10 amazing species you’ll find in the Scottish wildlife

As the home to over 90,000 species, Scotland is renowned as a wildlife destination. From highland cows to red deer, otters to basking sharks, wildcats to wild boars – the diversity is truly outstanding. To celebrate World Wildlife Day which falls on March 3rd, we’re highlighting some of the most amazing species you’ll find in the Scottish wildlife.

Scottish wildcat

Once found all across Britain, the Scottish wild cat is now only, but rarely, found in the Scottish Highlands. Scottish Wildcats are nocturnal animals who like to avoid human beings at all costs, so it’s very difficult for anyone to ever spot one. The most likely time anyone would to spot a wildcat would be during the winter, when they are the most active in search for food. Although they look very similar to a large tabby cat, wildcats can be identified by their thick black tails and are usually heavier built. Sadly, the Scottish wildcat is now one of the most endangered animals in Scotland, threatened by disease and accidental persecution.

Red squirrel

Unlike Scottish wildcats, red squirrels are a bit easier to spot because they are active all year round. Although found all across the UK, around 75% of red squirrels live in Scotland’s woodlands, parks and gardens, mainly in the Highlands and Dumfries & Galloway. Red squirrels can be identified by their red to rusty coloured fur (hence the name), ear tuffs and long bushy tails. There are many red squirrel conservation organisations across the UK, because unfortunately, this species also faces many threats, particularly from grey squirrels, which carry a disease known to kill red squirrels.

A red squirrel in the scottish wildlife.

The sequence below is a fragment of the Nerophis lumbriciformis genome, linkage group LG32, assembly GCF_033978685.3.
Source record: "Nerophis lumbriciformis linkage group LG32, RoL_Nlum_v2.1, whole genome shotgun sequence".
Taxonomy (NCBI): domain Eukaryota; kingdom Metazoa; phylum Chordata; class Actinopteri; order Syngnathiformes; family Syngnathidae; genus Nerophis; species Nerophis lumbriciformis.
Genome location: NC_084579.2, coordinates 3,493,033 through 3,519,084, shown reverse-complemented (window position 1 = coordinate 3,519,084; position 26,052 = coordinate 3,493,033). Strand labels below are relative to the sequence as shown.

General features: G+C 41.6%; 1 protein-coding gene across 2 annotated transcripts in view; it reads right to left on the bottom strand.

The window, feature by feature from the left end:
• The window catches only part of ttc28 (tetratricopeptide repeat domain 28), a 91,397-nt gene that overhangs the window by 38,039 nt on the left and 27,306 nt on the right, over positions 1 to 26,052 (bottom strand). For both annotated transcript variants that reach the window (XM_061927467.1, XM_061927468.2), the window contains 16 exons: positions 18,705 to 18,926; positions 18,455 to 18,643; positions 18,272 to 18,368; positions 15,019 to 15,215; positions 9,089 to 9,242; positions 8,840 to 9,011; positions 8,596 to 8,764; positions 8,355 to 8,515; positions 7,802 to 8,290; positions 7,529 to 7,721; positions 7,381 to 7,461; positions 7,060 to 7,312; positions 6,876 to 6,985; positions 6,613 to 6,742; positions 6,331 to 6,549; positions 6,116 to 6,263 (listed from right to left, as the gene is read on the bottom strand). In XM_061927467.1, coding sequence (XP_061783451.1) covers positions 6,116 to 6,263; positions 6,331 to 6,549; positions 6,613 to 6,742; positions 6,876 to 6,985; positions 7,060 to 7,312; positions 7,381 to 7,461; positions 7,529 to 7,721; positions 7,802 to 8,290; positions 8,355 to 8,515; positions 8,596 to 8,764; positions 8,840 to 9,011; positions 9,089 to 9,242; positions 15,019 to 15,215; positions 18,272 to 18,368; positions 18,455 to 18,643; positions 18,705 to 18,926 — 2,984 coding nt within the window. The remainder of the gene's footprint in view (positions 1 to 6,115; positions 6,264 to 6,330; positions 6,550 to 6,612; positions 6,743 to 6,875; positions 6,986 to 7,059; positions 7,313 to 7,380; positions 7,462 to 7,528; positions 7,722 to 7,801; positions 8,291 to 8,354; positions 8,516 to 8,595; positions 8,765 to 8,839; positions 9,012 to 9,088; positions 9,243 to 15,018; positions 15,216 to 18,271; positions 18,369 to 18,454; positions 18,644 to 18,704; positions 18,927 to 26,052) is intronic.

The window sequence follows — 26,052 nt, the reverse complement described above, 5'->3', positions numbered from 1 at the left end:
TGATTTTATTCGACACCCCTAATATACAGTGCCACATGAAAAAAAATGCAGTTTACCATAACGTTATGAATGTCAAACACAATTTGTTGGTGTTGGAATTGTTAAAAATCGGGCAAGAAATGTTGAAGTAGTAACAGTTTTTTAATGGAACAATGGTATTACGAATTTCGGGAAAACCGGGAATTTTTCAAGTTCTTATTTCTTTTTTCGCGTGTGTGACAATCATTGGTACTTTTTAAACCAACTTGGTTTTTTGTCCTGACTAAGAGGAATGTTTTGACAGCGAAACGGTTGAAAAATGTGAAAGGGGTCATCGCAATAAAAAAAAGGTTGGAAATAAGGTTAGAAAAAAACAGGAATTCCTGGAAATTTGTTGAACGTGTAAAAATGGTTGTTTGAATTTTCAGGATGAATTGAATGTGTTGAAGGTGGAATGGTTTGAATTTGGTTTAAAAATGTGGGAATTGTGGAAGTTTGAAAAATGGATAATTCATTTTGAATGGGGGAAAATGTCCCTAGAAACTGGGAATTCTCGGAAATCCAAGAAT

Found in pinewoods of Scotland, Capercaillie is Scotland’s largest and rarest grouse species. Capercaillies have had a turbulent past, having been exterminated in Scotland in 1785, reintroduced during the 19th century, and are now once again endangered. Male capercaillie tend to be grey in colour, with reddish-brown wings with a white patch on the shoulder. Females, on the other hand, tend to have brown plumage with striations all over the body and a reddish-brown patch on the breast.


During the 1950s and 1970s, otters became endangered in England and Wales due to pollution of waterways, but they survived in Scotland’s clean bodies of water in the north and west and have since flourished. There are around 8000 of the water creatures in Scotland and a growing number in England and Wales again. Otters are likely to be spotted along seashores and on the banks of rivers, lochs and burns, although they are well camouflaged when ashore. Anyone who plans to go otter spotting are warned to be patient and quiet as they are wary creatures and easily distributed.

A rodent in a body of water
Description automatically generated


Puffins are oceanic birds commonly found in cliff top colonies on Scottish Islands. The largest colony is found on St Kilda, the small Scottish Island in the North Atlantic Ocean. Puffins are often known as the ‘clowns’ of the coast because of their brightly coloured bills, bumpy landings and waddling walk – all features which make them instantly recognisable. This sea bird can be spotted in Scotland from March to August, to care for their young. During the rest of the year, they migrate to the North Atlantic and Artic Ocean to collect food.